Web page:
House Bill 1200, which provides $200 million in mortgage, rental and utility assistance, was reviewed last week in a House Appropriations committee meeting. Rep. Szoka presented the current version of the bill and answered questions from members. Response was generally favorable with some members expressing concern about potential fraud or misuse of individual grants. After the hearing there was talk of the bill being rolled into a larger COVID-19 response package. However, by Friday, the Coalition received word that the bill is being stalled. General Assembly members in both chambers have decided to scale back the amount of federal CARES Act money being deployed at this time.
Legislators are concerned about budget gaps resulting from decreased revenue to the state because of the overall decline in economic activity because of the COVID-19 crisis and mandated social distancing. With uncertainty around the public health situation and economic movement, General Assembly members are opting to wait and see whether or not CARES monies can be used for filling budget holes. As passed, the CARES Act specifically does not allow states or local governments to utilize funds for expenditures budgeted before the on-set of the pandemic. NC legislators, in similar fashion to officials in other states, are exploring the potential for using CARES Act resources for budget deficits.
For now, it looks as though HB 1200 will not be moving forward this week. The Coalition and other housing stakeholders are continuing the push for HB 1200’s passage or inclusion in any COVID-19 response packages enacted by the General Assembly. Members are planning to conclude business this week or early next week before going on summer recess.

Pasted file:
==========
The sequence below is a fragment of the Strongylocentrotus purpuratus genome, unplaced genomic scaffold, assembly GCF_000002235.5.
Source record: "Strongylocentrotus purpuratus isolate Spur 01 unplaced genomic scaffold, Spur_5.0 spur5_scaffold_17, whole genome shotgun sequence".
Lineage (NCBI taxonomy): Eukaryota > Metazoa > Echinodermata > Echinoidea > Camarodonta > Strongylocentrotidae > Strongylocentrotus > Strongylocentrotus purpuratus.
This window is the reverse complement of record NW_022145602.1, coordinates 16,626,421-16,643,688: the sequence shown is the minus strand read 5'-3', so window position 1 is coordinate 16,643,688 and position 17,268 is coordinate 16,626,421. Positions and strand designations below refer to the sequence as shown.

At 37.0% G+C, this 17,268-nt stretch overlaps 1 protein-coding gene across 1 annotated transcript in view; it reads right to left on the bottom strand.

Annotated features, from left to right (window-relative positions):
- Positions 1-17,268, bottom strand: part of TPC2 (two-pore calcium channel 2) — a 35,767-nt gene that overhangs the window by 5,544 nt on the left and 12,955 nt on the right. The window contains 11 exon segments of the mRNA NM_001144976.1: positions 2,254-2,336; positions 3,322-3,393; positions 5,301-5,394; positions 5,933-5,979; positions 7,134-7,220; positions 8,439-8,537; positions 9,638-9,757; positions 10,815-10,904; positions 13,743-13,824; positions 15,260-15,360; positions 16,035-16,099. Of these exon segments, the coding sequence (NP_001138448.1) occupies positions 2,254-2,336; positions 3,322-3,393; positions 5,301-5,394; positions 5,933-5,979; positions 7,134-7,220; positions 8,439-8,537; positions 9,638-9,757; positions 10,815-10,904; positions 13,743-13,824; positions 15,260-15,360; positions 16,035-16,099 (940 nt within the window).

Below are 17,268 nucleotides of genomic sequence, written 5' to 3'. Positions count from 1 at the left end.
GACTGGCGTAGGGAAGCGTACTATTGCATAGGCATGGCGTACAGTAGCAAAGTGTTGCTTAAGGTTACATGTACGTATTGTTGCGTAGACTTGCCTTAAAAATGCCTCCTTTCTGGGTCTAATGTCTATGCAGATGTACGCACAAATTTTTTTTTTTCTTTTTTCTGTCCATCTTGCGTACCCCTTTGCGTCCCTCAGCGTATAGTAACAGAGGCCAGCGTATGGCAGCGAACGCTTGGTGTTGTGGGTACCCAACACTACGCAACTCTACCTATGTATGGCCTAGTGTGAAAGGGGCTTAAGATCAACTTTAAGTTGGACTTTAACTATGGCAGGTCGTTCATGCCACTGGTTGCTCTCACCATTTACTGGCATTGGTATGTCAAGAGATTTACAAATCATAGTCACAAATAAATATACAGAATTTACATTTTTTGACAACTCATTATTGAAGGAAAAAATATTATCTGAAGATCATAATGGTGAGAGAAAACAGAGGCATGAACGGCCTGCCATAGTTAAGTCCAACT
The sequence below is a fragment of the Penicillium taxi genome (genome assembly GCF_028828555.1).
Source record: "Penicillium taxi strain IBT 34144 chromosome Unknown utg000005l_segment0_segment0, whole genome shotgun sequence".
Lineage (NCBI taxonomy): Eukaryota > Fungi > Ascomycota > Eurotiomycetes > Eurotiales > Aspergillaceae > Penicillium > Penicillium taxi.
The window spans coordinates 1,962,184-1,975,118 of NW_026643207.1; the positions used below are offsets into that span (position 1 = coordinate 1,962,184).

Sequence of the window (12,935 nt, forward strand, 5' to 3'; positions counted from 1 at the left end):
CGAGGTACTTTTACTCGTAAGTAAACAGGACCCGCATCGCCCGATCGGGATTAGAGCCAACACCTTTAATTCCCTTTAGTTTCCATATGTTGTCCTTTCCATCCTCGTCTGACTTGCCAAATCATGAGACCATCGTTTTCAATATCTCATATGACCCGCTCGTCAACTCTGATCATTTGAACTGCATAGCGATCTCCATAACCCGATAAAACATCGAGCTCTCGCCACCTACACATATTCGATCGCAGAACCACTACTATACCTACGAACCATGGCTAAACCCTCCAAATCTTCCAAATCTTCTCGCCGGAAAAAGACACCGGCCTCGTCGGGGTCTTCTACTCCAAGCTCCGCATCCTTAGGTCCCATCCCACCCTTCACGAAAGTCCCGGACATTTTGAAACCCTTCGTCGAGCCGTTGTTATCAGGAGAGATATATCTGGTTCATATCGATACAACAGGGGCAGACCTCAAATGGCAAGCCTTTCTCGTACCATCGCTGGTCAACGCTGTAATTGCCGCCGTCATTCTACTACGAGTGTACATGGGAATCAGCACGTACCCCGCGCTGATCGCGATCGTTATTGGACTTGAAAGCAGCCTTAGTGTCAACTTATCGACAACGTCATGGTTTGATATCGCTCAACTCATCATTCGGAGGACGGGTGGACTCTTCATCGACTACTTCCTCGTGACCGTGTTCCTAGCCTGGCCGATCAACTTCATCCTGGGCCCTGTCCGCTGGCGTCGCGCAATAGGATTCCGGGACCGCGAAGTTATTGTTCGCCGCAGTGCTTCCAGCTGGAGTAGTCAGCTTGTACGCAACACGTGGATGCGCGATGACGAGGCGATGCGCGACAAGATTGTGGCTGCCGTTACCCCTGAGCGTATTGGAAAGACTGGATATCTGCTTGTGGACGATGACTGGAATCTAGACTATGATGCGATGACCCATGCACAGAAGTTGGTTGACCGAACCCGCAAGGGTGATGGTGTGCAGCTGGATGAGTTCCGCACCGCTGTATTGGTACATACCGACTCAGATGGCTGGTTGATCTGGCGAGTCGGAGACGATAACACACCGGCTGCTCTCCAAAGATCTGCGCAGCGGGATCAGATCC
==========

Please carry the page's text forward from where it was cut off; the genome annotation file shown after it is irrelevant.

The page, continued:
Data shows that low-income people are more likely to be experiencing job or wage losses due to the pandemic and that black and brown people are experiencing these impacts at higher rates than white households. North Carolina is experiencing record unemployment rates and well-documented delays in getting payments to individuals. The payment assistance that HB 1200 would provide is one step towards balancing the scales of systemic housing inequity by lessening the harm of housing instability during the COVID-19 pandemic.
See below for some ways that you can take action.
- Senate Republicans need to hear from constituents about the need for emergency housing assistance and how it impacts housing providers and their ability to meet their financial obligations.
- Housing developers, owners, managers, investors, and financiers should especially contact state Senators. The need for housing market stability is a particular concern that must be conveyed to Senators.
- Op-Ed on the need for coordinated state housing relief in The Charlotte Observer and The Raleigh News & Observer